There have been more than 30 incidents in five years related to risks to people and collections due to water entering the flagship site, it has been revealed.
A report approved by the City Council Cabinet calls for a request from the government for nearly £ 5million in funding to address the issues.
The Birmingham Museums Trust (BMT) has a collection of one million artifacts – described in a report to Councilors as’ the city’s greatest cultural asset and an invaluable resource for learning, creativity, health and well-being ”.
It also holds the largest collection of Pre-Raphaelite art in the world, comprising over 3,000 paintings, drawings, prints and examples of decorative art and design.
There are over 47 areas affected by water leaks due to broken and blocked drains, missing flashings and tiles and damaged mortar, pipes, windows and skylights.
The outdoor public elevator has “passed its lifespan” with frequent calls and is out of service for 10% of opening days in 2019.
The main freight elevator has also “exceeded its lifespan, currently operating at idle, showing signs of major failure,” according to cabinet documents.
In addition, the heating is “insufficient” in large public spaces.
The report to the advisers notes that “several sites of museum properties belonging to the Birmingham council require much needed repairs and maintenance,” but it indicates that only one site can be requested.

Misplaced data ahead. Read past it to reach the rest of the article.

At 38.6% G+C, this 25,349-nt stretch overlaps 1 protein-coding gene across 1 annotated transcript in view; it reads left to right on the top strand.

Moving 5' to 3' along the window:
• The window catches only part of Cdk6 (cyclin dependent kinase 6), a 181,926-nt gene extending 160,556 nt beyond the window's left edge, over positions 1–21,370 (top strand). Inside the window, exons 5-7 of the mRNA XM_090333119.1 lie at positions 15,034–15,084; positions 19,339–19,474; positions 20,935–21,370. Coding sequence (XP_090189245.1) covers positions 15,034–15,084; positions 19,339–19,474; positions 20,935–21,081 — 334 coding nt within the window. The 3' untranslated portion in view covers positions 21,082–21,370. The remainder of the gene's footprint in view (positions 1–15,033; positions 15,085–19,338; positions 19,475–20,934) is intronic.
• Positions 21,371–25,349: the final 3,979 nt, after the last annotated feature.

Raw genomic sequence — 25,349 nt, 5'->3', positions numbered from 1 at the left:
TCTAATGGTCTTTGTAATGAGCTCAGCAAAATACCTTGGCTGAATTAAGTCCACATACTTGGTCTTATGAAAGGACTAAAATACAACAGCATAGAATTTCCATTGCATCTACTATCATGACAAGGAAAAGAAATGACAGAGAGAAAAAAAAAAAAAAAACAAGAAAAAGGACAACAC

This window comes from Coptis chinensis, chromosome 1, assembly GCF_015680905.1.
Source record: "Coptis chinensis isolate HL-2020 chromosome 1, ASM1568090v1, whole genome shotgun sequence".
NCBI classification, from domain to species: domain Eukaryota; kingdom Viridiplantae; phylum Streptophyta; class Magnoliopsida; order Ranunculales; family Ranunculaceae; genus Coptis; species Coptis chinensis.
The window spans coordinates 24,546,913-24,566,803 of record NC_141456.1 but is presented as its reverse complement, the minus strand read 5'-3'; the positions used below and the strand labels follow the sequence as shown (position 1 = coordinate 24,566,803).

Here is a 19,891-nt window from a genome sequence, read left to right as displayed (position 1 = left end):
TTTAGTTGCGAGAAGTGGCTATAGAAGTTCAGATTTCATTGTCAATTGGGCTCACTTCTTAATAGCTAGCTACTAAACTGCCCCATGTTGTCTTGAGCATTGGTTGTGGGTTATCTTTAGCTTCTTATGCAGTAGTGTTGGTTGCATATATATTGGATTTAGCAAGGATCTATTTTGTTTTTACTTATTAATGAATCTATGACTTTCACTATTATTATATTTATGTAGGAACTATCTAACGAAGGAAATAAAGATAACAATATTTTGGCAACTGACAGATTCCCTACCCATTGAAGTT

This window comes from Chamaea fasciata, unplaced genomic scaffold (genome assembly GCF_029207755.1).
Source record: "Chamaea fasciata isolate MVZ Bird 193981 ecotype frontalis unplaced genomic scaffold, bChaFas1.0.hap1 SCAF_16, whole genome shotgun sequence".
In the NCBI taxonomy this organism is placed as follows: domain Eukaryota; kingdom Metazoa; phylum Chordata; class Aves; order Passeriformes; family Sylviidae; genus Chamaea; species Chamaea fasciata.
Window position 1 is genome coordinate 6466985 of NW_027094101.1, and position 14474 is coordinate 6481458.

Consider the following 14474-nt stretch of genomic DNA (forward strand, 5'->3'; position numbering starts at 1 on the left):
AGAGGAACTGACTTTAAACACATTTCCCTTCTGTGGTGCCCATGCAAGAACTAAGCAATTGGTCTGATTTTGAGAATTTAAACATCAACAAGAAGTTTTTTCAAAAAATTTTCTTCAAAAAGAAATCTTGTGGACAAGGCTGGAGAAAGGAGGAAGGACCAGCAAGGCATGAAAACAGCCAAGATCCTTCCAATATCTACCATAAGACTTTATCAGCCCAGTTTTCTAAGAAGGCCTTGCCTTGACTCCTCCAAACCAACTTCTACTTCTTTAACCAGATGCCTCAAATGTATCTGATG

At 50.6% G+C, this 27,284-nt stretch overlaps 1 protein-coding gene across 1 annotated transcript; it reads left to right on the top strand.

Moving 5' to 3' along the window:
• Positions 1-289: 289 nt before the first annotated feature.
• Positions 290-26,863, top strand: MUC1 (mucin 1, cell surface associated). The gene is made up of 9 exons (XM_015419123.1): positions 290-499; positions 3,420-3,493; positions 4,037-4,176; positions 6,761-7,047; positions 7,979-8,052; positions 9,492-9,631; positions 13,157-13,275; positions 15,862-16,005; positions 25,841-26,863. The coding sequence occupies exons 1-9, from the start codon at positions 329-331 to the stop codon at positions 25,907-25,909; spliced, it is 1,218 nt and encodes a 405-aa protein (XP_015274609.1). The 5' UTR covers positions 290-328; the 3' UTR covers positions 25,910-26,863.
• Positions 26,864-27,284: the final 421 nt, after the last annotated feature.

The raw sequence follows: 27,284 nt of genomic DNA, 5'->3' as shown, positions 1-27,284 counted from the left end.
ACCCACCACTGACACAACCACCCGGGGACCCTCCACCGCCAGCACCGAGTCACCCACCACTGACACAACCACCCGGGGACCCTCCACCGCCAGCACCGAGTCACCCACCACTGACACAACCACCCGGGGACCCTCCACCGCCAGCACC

The recommendation – approved by councilors today – concerns an offer to the Department of Digital, Culture, Media and Sports (DCMS) Fund for Museum Succession and Development (MEND).
The document states: “Considering the criteria and circumstances, it is recommended that BMAG be the subject of the application – this is the flagship site for museums which has a number of significant infrastructure issues including infiltration roof and windows and aging access elevators. .
“It also happens to be closed for major (wiring) works until 2023-24, which facilitates the works / interventions.”
The repairs required are described as “vital and urgent” in the report. The meeting learned that there was water entering the offices of the building.
Declaring an interest, the leader of the Conservative group, Councilor Robert Alden, said: “My wife works there and would probably like to keep water out of the offices where she works.”
Councilor Jayne Francis, Cabinet Member for Education, Skills and Culture, said: “I hope Cabinet will fully support this nomination, recognizing the cultural importance of our museums and the reputation we have at local, regional, national and international levels.
“The benefits of the investment will therefore be significant. It is absolutely vital that we make these repairs.
It was understood during the meeting that the work in progress at the Council House will be used as a counterpart funding element for the city council.
The offer has been approved by cabinet advisers and must be submitted by October 18.
A £ 32million redevelopment is currently underway at the neighboring Council House, used by the City Council and partly by the museum.
The work would be necessary because the current electrical installation “cannot be safely maintained”.